Damage caps limit the maximum amount of financial rewards a victim can receive from a defendant in a civil lawsuit. Most states have damage caps in place. Occasionally, cases are state exempt, where state-mandated damage caps do not apply. A local personal injury attorney is the most reliable source of information about state-dependent damage caps.
Personal injury cases have two types of damages, compensatory and punitive.
- Compensatory damages are damages that replace lost property or cover any medical bills associated with a harmful accident.
- There are also two types of compensatory damages, economic and non-economic damages. Medical bills, loss of income, and out-of-pocket expenses are economic damages. Non-economic damages include pain and suffering, diminished quality of life, and mental anguish.
- Punitive damages, or exemplary damages, punish negligence or gross misconduct by requiring higher monetary rewards to be paid by the defendant.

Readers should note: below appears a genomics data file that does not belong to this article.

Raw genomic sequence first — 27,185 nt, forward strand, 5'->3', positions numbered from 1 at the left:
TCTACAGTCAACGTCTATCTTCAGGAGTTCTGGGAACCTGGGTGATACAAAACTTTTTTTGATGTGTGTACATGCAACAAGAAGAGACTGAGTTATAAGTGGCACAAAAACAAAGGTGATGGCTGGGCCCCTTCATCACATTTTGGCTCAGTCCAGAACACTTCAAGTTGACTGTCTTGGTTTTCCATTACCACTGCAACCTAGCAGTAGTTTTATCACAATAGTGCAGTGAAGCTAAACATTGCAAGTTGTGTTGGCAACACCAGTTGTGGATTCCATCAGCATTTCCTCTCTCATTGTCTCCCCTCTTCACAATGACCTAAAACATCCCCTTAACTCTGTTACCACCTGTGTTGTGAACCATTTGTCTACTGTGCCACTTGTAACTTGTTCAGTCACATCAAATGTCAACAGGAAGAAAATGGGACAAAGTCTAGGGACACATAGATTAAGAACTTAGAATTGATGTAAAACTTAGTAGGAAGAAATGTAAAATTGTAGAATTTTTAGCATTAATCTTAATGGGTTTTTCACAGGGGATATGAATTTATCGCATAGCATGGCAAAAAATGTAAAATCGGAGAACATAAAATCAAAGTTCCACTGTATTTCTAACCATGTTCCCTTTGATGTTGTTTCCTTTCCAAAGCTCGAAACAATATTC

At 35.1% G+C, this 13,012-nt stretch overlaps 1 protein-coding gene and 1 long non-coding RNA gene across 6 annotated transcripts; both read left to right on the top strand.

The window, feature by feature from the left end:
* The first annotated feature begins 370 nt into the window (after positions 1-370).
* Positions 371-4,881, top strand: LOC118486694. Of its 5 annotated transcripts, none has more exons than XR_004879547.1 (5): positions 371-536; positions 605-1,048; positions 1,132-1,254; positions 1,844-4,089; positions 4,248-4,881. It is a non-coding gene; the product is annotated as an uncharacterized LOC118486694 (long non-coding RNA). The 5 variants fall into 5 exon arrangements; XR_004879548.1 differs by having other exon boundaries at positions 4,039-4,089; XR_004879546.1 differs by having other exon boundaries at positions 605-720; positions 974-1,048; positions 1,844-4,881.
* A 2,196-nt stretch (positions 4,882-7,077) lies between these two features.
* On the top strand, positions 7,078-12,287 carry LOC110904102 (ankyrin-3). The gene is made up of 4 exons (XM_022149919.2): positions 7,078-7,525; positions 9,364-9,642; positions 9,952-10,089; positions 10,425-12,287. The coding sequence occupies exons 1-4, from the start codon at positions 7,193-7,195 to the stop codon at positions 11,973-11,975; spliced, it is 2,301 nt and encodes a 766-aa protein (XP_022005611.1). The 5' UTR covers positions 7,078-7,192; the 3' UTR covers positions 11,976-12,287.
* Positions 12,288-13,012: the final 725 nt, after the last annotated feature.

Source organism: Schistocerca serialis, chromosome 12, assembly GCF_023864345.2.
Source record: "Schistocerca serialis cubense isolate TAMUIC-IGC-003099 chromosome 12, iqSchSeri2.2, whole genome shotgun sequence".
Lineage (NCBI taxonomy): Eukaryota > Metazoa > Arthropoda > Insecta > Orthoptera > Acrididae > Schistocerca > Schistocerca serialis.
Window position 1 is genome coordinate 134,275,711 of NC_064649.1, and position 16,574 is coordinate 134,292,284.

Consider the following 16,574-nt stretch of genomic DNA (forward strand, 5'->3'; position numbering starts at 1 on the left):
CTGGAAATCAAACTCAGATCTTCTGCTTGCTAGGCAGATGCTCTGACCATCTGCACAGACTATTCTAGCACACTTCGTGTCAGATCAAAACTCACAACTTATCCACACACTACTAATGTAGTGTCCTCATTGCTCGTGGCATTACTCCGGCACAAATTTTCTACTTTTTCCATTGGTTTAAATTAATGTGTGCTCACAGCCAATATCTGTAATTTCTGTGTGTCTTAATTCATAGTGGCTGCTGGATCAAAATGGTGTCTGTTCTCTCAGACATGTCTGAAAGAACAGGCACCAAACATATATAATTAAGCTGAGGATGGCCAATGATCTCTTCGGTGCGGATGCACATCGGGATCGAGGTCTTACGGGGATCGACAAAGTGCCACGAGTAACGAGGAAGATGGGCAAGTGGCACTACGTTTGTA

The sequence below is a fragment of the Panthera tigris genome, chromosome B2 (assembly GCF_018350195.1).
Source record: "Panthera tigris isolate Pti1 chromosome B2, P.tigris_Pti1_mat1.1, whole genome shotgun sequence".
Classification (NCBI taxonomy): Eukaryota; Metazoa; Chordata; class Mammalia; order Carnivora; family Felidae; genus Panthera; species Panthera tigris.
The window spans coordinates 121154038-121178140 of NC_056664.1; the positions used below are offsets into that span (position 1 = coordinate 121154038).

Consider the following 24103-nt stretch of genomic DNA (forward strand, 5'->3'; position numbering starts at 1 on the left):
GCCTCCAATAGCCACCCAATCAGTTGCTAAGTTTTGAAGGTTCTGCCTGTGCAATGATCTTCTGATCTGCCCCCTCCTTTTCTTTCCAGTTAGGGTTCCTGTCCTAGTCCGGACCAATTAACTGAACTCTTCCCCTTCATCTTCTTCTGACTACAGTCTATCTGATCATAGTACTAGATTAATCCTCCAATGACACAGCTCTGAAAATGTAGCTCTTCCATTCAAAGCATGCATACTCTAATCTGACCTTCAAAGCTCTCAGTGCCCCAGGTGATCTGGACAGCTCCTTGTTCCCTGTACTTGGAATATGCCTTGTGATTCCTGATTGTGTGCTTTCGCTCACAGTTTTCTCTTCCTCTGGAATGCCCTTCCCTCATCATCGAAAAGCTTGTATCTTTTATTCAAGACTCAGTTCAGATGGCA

There are different damage caps for the type of damage that occurred. Economic damage caps cover concrete expenses like medical bills or paychecks. Non-economic damage caps are subjective and based on the deliberations of a jury.
Why do Damage Caps Exist?
Damage caps exist to limit the amount a service provider pays out. These limits prevent juries from awarding unrestrained payouts. Excessive payouts would radically increase the cost of insurance and medical fees to unreasonable levels.
Some states prevent a personal injury attorney from alluding to a damage cap. The omission of damage caps enables the trial jury to award whatever monetary amount they deem necessary. After passing the ruling, the damage cap is applied. In unique cases, a judge may impose a damage cap on payouts that they consider excessive.
Contact a Personal Injury Attorney
A skilled and knowledgeable attorney with years of experience is the most powerful tool for navigating a personal injury trial. For an attorney that has everything it takes to win, contact Robert J. DeBry & Associates today.